Here, Turkoglu strikes back. Carter looks below average in just about every category, and this supports his reputation. Turk, on the other hand, recorded numbers well above average in every category. The trickiest part about these comparisons is team context. It is something I’ve mentioned constantly when talking about my Composite Score numbers. Because of the way stats are tracked (at least publicly), it’s very difficult to separate a player’s individual contribution to his defense. How much of this is Hedo’s own doing, and how much of it is due to the fact that Orlando featured a very strong all-around defense? It’s hard to say, but I do think Turkoglu was probably a better defender than Carter.
Looking at Carter’s numbers in the early going, we can see that the team you’re on sure has a huge impact on your defensive numbers. He is better in every defensive category. How does he compare to Turkoglu now?
Turkoglu’s Defensive Rating has skyrocketed to 116, but his other defensive stats are still very impressive. This year, it’s hard to tell which player is better on defense. Carter has a low Defensive Rating and his plus-minus is very, very negative, but we don’t know how much that means yet. I think the lesson to take from this is that defensive statistics are pretty unreliable, especially this early in the season.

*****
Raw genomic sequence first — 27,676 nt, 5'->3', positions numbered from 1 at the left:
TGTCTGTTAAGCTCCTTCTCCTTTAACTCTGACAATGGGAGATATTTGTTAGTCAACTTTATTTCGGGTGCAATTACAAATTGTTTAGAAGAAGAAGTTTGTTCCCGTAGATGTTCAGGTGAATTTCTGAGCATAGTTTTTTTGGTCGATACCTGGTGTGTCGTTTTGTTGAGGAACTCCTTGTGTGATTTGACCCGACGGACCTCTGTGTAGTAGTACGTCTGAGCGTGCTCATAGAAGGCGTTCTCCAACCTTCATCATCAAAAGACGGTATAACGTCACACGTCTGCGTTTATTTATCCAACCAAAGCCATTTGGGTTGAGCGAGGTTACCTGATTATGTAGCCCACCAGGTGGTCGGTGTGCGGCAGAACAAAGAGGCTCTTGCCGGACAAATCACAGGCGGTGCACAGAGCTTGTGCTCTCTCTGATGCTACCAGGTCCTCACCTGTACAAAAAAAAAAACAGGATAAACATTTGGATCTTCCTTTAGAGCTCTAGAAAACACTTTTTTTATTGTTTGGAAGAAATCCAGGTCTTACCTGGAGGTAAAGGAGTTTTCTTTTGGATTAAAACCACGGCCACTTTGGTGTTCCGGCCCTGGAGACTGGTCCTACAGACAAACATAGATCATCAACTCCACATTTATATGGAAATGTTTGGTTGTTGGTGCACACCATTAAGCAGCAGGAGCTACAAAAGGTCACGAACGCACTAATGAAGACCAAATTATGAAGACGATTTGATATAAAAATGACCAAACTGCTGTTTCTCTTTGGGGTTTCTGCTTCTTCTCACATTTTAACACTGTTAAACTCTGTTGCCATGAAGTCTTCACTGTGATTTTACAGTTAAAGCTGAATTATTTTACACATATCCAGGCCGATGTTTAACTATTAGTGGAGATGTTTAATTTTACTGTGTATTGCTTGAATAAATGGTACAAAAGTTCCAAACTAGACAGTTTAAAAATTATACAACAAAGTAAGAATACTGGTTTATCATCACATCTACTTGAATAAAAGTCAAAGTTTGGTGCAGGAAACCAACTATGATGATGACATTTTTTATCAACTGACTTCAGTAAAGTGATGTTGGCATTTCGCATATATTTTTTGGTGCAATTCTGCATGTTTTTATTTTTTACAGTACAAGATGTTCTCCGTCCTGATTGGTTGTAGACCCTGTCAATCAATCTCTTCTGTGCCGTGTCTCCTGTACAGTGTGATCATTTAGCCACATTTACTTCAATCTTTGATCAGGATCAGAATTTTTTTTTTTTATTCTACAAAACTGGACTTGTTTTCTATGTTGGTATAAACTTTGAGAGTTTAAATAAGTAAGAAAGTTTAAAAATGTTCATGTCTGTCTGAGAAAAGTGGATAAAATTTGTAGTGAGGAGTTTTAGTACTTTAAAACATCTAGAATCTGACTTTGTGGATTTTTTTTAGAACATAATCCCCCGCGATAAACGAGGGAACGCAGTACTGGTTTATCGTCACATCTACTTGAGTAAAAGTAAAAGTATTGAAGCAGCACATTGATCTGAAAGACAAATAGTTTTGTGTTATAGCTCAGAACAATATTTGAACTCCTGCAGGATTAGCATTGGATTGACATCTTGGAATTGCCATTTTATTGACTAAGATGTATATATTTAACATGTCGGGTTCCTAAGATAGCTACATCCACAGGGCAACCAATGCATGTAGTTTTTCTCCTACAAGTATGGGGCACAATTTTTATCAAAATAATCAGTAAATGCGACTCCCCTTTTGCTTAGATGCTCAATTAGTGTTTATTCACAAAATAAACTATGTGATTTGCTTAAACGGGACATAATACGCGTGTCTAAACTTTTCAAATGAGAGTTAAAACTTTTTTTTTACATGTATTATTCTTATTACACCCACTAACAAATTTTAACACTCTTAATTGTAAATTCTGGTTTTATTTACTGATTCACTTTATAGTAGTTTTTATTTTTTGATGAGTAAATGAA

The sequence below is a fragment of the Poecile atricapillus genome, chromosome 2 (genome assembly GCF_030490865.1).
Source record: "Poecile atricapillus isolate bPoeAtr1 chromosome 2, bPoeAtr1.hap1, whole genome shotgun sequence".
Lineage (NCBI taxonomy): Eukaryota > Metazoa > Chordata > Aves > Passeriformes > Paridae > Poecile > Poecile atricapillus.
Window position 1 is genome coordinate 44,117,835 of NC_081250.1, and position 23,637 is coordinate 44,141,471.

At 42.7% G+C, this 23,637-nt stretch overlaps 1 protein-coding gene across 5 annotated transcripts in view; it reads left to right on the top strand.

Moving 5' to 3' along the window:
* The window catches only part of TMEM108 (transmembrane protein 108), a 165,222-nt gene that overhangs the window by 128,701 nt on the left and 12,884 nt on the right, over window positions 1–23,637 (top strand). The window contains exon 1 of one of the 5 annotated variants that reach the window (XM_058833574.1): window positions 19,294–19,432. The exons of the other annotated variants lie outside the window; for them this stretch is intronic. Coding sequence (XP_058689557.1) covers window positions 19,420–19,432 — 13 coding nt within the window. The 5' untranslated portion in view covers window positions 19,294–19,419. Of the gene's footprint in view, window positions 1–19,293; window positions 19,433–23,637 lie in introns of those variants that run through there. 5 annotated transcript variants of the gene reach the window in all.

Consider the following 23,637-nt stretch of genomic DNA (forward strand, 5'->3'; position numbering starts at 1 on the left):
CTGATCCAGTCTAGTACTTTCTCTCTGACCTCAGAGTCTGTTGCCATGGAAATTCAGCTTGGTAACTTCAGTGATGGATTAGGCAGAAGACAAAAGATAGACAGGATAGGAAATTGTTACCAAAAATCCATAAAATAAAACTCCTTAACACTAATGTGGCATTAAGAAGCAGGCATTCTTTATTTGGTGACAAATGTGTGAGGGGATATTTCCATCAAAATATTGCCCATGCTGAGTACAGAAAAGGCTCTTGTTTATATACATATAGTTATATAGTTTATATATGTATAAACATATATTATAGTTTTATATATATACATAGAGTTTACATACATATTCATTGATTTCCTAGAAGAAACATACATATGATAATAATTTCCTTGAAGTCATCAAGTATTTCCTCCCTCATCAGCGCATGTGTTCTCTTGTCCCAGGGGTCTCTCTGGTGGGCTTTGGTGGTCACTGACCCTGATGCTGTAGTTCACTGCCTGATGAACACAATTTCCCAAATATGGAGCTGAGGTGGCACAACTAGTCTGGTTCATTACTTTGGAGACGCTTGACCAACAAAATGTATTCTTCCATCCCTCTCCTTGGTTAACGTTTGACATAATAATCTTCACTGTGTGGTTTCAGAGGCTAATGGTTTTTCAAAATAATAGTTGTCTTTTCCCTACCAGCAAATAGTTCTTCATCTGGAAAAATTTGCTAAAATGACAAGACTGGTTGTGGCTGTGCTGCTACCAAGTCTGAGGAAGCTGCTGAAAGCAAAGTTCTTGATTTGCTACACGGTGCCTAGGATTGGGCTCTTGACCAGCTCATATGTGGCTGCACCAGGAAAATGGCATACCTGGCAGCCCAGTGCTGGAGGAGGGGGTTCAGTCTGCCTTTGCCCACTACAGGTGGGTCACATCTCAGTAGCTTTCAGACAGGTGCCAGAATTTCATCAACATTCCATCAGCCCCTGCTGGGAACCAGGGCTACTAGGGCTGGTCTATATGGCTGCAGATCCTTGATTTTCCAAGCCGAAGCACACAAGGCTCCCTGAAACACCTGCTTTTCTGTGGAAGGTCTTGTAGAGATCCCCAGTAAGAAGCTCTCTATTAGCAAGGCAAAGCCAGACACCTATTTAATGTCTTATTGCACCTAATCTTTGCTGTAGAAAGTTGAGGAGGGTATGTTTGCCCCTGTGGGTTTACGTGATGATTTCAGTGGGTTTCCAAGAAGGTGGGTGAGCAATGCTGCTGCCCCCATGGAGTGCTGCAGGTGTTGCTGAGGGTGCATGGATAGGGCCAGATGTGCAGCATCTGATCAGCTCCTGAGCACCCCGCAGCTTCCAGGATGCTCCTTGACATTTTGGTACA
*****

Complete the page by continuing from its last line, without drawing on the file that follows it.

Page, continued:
We’ll have to return to these numbers in about a month or so. The longer we wait, the clearer the picture becomes.
UPDATE (from Eddy): Ryan J. Parker of Basketball Geek has posted Statistical Scouting Reports for the 2009-2010 NBA season on his site. In case you'd like to know what is entailed in the SSR's, click here.
The reason why I bring this up is because the Offensive Ratings in his data sets differ from what Jon Nichols gathered at Basketball-Reference. Here's why, according to Parker:
The main difference is that I calculate them from the play-by-play, where as B-R uses the box score.
With Jameer, for example, I know exactly which shots he assisted on and can derive a fair estimate on the expected effective FG% of those shots. This is probably why point guards that give out a lot of quality assists are undervalued by the box score ratings. A similar story holds true for Vince. It could come from assists, or perhaps his offensive rebounds that are leading to made shots.
If you take a look, Carter's and Nelson's numbers look much better because of an adjustment for those factors.